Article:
The resistivity of active layer 18 could be reduced through doping. Active layer 18 will normally be doped so that it becomes a p-type material. The thickness of active layer 18 could also vary from that of active layer 18 in the preferredembodiment.

In the embodiment illustrated in FIG. 1, face plate 12 is a 7056 glass input optic. Face plates 12 made of other materials such as quartz or fiberoptic could also be used. Electrode 20 could be made of a material other than chrome-gold.

FIG. 2 illustrates an image intensifier tube 22 made in accordance with the teachings of the present invention. Image intensifier tube 22 uses a photocathode 10 operable to emit electrons in response to photons emitted or scattered from animage. A display apparatus adjacent to photocathode 10 is operable to transform the emitted electrons into a visible light image. In the embodiment illustrated in FIG. 2, the display apparatus comprises a multi-channel plate 24 adjacent to photocathode10, a phosphor screen 26 adjacent to multi-channel plate 24 and a fiberoptic anode 28 adjacent to phosphor screen 26. Other types of display apparatus could also be used.

Multi-channel plate 24 comprises a thin wafer having several parallel hollow glass fibers, each oriented slightly off axis with respect to incoming electrons. Multi-channel plate 24 multiplies incoming electrons with a cascade of secondaryelectrons through the channels by applying a voltage across the two faces 30, 32 of multi-channel plate 24. The surface of phosphor screen 26 receives electrons from multi-channel plate 24 and phosphor screen 26 generates a visible light image. Fiberoptic anode 28 translates the image produced by phosphor screen 26 using, for example, fiberoptic bundles to form a translated image that is visible to an observer.

FIG. 2 further illustrates the operation of image intensifier tube 22. An image 34 emits or scatters photons 36 which are directed onto a surface of photocathode 10. Photocathode 10 transforms photons 36 into electrons 38 which gain energy froman electric field between photocathode 10 and multi-channel plate 24. Multi-channel plate 24 multiplies the incoming electrons 38 with a cascade of secondary electrons to generate multiplied electrons 40 which are then directed by a high electric fieldbetween multi-channel plate 24 and the surface of phosphor screen 26. As electrons 40 strike phosphor screen 26, they generate a visible light image which is then translated by fiberoptic anode 28 into an output image 42 visible to an observer.

The method of making image intensifier tube can also be understood by referring to FIG. 2. First, photocathode 10 is formed as described above in connection with FIG. 1. Photocathode 10 is then etched to remove moisture, oxides, and surfacecontaminants, which have attached to the surface of active layer 18 during previous processing. Photocathode 10 is then placed into a vacuum system and heated to clean the surface of active layer 18. To surface activate active layer 18, cesium andoxygen vapor is evaporated onto the surface of active layer 18. Another surface activation alternative is to heat active layer 18 to an elevated temperature and expose it to a trace amount of hydrogen. These steps may be omitted depending upon theapplication for which image intensifier tube 22 is being used and upon the construction of the remainder of image intensifier tube 22. During evaporation, an input light enters the surface of active layer 18, producing an output current measured fromelectrode 20. Cesium and oxygen vapors are further applied until achieving a maximum electrode current. At this point, the evaporation process stops and photocathode 10 is sealed into an image intensifier tube such as image intensifier tube 22.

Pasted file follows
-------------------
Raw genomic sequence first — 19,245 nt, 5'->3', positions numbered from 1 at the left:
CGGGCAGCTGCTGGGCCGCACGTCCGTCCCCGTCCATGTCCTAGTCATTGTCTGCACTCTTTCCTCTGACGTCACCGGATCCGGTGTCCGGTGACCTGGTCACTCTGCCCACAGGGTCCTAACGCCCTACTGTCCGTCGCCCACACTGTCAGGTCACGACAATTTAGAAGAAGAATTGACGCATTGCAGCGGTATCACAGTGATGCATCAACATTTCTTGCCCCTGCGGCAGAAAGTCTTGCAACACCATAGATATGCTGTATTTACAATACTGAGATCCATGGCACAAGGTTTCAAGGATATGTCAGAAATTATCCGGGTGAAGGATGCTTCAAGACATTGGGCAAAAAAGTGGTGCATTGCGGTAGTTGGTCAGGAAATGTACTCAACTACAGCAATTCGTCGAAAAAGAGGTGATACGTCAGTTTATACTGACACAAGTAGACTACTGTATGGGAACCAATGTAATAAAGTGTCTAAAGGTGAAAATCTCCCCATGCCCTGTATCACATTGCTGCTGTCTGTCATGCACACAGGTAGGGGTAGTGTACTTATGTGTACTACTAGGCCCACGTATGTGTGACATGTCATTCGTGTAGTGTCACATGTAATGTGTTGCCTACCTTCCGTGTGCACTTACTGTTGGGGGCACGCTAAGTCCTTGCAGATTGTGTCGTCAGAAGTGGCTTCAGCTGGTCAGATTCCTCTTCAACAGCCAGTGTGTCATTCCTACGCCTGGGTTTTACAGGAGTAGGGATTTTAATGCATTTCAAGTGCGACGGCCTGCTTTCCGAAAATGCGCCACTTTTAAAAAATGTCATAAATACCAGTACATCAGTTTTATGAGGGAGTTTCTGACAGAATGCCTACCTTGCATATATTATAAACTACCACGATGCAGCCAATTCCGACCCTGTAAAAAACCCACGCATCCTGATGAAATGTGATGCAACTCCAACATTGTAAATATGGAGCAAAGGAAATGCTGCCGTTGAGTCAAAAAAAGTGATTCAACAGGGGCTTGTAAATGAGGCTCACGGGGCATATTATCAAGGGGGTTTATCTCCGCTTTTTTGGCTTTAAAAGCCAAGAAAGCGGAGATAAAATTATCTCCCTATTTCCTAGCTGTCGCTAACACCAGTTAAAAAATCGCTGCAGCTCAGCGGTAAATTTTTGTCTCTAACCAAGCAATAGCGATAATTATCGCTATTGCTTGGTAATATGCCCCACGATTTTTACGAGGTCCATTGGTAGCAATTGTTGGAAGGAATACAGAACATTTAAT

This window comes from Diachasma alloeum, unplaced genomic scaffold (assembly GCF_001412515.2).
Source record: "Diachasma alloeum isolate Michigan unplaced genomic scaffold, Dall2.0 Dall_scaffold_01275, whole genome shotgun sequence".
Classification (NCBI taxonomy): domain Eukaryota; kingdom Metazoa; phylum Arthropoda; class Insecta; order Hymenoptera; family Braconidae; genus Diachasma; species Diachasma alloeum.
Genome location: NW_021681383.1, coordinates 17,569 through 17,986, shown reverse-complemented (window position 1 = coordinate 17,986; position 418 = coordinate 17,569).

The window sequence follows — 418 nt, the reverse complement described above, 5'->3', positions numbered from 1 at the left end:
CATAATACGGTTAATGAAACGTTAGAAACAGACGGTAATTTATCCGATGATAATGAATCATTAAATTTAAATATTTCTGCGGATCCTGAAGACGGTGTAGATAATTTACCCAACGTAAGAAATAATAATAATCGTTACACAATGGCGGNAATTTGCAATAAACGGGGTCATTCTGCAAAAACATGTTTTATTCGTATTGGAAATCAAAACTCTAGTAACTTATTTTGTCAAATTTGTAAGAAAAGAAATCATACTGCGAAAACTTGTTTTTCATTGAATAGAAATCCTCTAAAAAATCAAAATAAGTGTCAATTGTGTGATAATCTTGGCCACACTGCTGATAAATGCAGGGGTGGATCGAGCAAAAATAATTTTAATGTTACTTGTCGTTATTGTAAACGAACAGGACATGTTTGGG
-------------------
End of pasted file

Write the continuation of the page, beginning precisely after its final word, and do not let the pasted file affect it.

Photocathode 10 can be produced less expensively than existing gallium arsenide photocathodes because photocathode 10 can be made using ordinary deposition systems for laser ablation of graphite or for chemical vapor deposition of diamond. Photocathode 10 can be manufactured with many less process steps than are required to make gallium arsenide photocathodes. The invention avoids the need to use toxic chemicals during fabrication. Photocathode 10 can be mass produced in a largedeposition chamber which may also reduce the costs of manufacturing.

When making a image intensifier tube 22, if a proper vacuum is not formed inside image intensifier tube 22, photocathode 10 will normally be able to be reused to form a different image intensifier tube 22. Photocathode 10 can be reused in thisway because photocathode 10 may be chemically etched and heat cleaned in a vacuum to remove residual surface contamination multiple times without damaging active layer 18.

Photocathode 10 has good photoemissive properties such as a negative electron affinity even before the surface of active layer 18 is activated by exposing the surface to controlled amounts of chemicals such as cesium and oxygen or hydrogen. Because amorphic diamond-like carbon and diamond are variable bandgap materials, the range of wavelengths to which photocathode 10 is sensitive can be easily tuned. Photocathode 10 is also believed to be more laser resistant than existing galliumarsenide photocathodes.

Although the present invention and its advantages have been described in detail, it should be understood that various changes, substitutions and alterations can be made therein without departing from the spirit and scope of the invention asdefined by the appended claims.